- Misfits Market announced Wednesday that it plans to acquire fellow online grocer Imperfect Foods. Financial terms of the deal were not disclosed.
- The brands will continue to run separately in the short term, but eventually look to combine under one label, Misfits Market founder and CEO Abi Ramesh said in an interview. Ramesh will be CEO of the combined companies, while executives from Imperfect Foods will join the Misfits leadership team.
- Ramesh said the deal puts the combined companies on track to eclipse $1 billion in sales and become profitable by early 2024.
The e-grocery acquisition combines two companies with very similar sustainability-focused brands and growth narratives.
Both Misfits Market and Imperfect Foods were established as outlets specializing in misshapen produce that would otherwise get thrown out. In recent years, both have expanded their assortment to include fresh foods like meat, seafood and milk as well as grocery products. Both companies also operate their own private label lines.
Ramesh said the overlap in mission, audience and brand positioning as well as the ability to scale operations factored into acquisition.
“We think there's an opportunity through this combination for us to be a true standalone, sustainable online grocery store at a scale that doesn't exist today,” he said.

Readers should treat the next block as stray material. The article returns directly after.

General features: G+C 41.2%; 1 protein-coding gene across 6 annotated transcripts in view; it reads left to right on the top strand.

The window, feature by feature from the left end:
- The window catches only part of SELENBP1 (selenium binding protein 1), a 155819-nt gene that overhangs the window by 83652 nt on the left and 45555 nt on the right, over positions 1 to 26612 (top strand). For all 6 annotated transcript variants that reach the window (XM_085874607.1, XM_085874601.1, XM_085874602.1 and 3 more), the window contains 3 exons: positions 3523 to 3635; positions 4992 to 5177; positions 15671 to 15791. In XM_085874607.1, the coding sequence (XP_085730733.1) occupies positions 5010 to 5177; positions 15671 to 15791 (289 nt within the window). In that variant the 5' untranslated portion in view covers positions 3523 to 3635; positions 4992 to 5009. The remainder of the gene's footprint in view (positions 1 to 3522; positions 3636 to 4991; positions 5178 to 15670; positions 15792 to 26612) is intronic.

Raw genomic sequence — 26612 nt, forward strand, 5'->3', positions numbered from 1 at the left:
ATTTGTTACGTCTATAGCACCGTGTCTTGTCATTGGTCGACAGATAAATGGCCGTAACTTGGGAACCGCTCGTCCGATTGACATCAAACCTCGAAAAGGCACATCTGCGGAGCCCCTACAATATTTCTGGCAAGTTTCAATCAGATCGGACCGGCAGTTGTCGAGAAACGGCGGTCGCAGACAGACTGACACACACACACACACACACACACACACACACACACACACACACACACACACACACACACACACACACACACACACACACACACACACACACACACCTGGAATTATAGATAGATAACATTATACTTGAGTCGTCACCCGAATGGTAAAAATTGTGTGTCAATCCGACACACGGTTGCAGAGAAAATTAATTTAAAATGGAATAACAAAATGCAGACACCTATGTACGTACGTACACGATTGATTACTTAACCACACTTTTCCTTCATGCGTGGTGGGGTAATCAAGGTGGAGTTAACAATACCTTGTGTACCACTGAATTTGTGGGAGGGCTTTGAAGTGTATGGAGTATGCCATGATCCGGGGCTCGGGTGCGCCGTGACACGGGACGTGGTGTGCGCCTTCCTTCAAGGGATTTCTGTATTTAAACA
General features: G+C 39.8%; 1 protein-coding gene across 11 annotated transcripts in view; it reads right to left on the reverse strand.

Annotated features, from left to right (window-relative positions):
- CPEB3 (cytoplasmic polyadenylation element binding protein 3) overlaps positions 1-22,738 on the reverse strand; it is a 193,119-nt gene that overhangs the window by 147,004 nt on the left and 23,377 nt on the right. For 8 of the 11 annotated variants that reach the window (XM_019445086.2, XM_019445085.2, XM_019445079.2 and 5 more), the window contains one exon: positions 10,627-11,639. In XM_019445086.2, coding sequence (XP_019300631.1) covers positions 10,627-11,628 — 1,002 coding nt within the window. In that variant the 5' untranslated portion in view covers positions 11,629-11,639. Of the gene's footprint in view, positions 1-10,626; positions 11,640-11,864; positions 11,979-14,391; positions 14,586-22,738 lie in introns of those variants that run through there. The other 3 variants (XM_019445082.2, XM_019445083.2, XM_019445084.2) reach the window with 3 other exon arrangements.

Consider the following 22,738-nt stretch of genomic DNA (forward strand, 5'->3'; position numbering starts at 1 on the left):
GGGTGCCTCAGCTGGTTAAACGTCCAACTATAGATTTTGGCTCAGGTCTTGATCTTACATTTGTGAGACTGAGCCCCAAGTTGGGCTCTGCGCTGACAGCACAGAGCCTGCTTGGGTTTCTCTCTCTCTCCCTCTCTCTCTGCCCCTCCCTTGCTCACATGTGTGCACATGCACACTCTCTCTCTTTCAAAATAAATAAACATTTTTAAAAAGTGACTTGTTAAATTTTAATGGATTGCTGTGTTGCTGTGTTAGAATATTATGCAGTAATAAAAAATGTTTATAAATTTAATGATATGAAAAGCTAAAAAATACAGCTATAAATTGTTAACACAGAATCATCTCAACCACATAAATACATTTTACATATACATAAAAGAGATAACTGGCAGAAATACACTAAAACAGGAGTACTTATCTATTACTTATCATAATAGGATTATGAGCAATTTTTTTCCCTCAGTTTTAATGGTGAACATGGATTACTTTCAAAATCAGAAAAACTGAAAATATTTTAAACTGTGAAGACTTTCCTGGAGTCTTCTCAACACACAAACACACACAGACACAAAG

Surface-level similarities aside, the companies’ operations complement each other in key ways, Ramesh said. While Misfits relies on third-party companies to deliver its groceries, Imperfect Foods owns its network of more than 450 delivery vans. That gives the latter more control over delivery schedules and the customer experience, said Ramesh. He said the combined companies will look to meld Imperfect’s first-party delivery fleet with Misfits’ third-party logistics network.
“[Owned delivery] is a very hard mechanism to go out and build and replicate,” Ramesh said. “They've built that institutional knowledge over the past few years and as a result of that, they control the last mile experience for the customer.”
Imperfect Foods’ business skews toward urban neighborhoods and the company has a distribution network built to service those markets, while Misfits Market focuses more on suburban and rural markets, Ramesh said.
He said Misfits Markets will also look to gain from Imperfect Foods’ expertise in brand building. The latter company established its private label line three years ago and has more than 100 products in its lineup, whereas Misfits made the same move just this year with the launch of Odds & Ends.
Misfits Market currently delivers to 48 states while Imperfect Foods delivers primarily to markets along the West and East coasts and in the South, along with the Upper Midwest.
The combination promises to boost coverage and negotiating power with brands while also improving efficiency for both companies. The move comes as demand for grocery delivery has eased off as shoppers return to stores and inflation has constricted their spending. Demand is still growing at a healthy clip, however: Delivery sales totaled $3 billion in July, according to research from Brick Meets Click, up from $2.4 billion during the same month last year.
E-grocers have struggled to make headway against the many brick-and-mortar retailers that are also expanding their online grocery platforms. Earlier this month, Ahold Delhaize-owned FreshDirect made its last deliveries in the Philadelphia and Washington, D.C., markets as it pulled back to focus on the New York City area. Similarly, Farmstead recently pared back its service area to focus on its hometown of San Francisco.